Ten Valentine’s Day Tips for the Neurodiverse

For the neurodiverse, as with many things, Valentine's Day may have a more intense reaction - either in the "over the top" celebration or the "under the radar" avoidance.

Valentine’s Day – it’s supposed to be a day of love and friendship, hugs and cards and candy and stuffed animals. For some, it means a lot of pressure and assured failure. For the neurodiverse, as with many things, Valentine’s Day may have a more intense reaction – either in the “over the top” celebration or the “under the radar” avoidance. Here are ten tips to consider if you or someone you love is neurodiverse. Bottom line is to use open communication to share what your hopes and expectations are, and to ask how this day affects your loved one.

  1. Expectations may overwhelm and cause fear of failure, if you don’t think you can meet your loved one’s expectations.
  2. Expectations may become self-fulfilled prophecies if you have a “perfect” day in mind.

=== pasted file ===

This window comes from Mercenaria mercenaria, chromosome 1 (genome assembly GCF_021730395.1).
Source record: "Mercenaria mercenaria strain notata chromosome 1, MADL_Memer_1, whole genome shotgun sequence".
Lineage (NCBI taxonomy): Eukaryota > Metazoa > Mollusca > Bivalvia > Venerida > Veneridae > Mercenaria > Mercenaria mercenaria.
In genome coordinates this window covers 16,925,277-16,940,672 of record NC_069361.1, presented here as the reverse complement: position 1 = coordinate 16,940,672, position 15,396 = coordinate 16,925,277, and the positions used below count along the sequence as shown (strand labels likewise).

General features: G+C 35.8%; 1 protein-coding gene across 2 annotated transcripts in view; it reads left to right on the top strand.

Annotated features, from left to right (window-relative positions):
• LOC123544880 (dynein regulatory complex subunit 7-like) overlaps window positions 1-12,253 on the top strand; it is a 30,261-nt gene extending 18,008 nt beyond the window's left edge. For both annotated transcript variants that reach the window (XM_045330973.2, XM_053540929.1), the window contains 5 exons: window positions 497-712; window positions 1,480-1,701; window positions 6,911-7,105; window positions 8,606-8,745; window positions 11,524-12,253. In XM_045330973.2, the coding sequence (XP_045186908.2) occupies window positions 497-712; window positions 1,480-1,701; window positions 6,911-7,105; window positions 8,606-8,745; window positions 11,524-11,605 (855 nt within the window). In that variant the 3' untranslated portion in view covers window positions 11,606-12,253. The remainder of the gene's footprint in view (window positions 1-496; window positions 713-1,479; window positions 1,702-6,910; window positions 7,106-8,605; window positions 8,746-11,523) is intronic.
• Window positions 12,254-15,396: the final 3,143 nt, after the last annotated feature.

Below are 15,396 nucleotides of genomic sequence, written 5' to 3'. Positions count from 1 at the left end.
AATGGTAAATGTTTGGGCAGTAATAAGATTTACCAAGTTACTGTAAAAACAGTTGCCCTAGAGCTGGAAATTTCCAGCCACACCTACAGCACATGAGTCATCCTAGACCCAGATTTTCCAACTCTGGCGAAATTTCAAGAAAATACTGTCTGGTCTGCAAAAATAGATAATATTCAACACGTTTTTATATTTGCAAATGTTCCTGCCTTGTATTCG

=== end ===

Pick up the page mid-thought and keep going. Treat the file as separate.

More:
3. A firm hug may be really enjoyed and appreciated or exactly what someone does not want.
  4. Expressing oneself to match the intense feelings they have for someone, may feel impossible.
  5. Sweets may cause out of whack behavior.
  6. Flowers may give off offensive odors.
  7. Seeing others receive cards and tokens may feel unfair if everyone doesn’t receive them.
  8. Kindness may mean calm.
  9. Today might need to be treated just like every other day.
  10. The best way to communicate love is to show you understand, respect and admire someone for who they are – ask what would make them happy on this day, and if the answer is nothing, take them at their word.
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Julie F. Skolnick M.A., J.D.

Julie F. Skolnick M.A., J.D.

Julie Skolnick, M.A., J.D., is the Founder of With Understanding Comes Calm, LLC, through which she passionately guides parents of gifted and distractible children, mentors 2e adults, and collaborates with and advises educators and professionals on bringing out the best and raising self-confidence in their students and clients.

3 Responses

    1. Thanks for taking the time away from the conference and commenting. So glad it resonates. With anxiety it’s important to consider existing conditions and environmentally induced reactions. Adjusting environment, very often affects the intensity of anxiety in our students.

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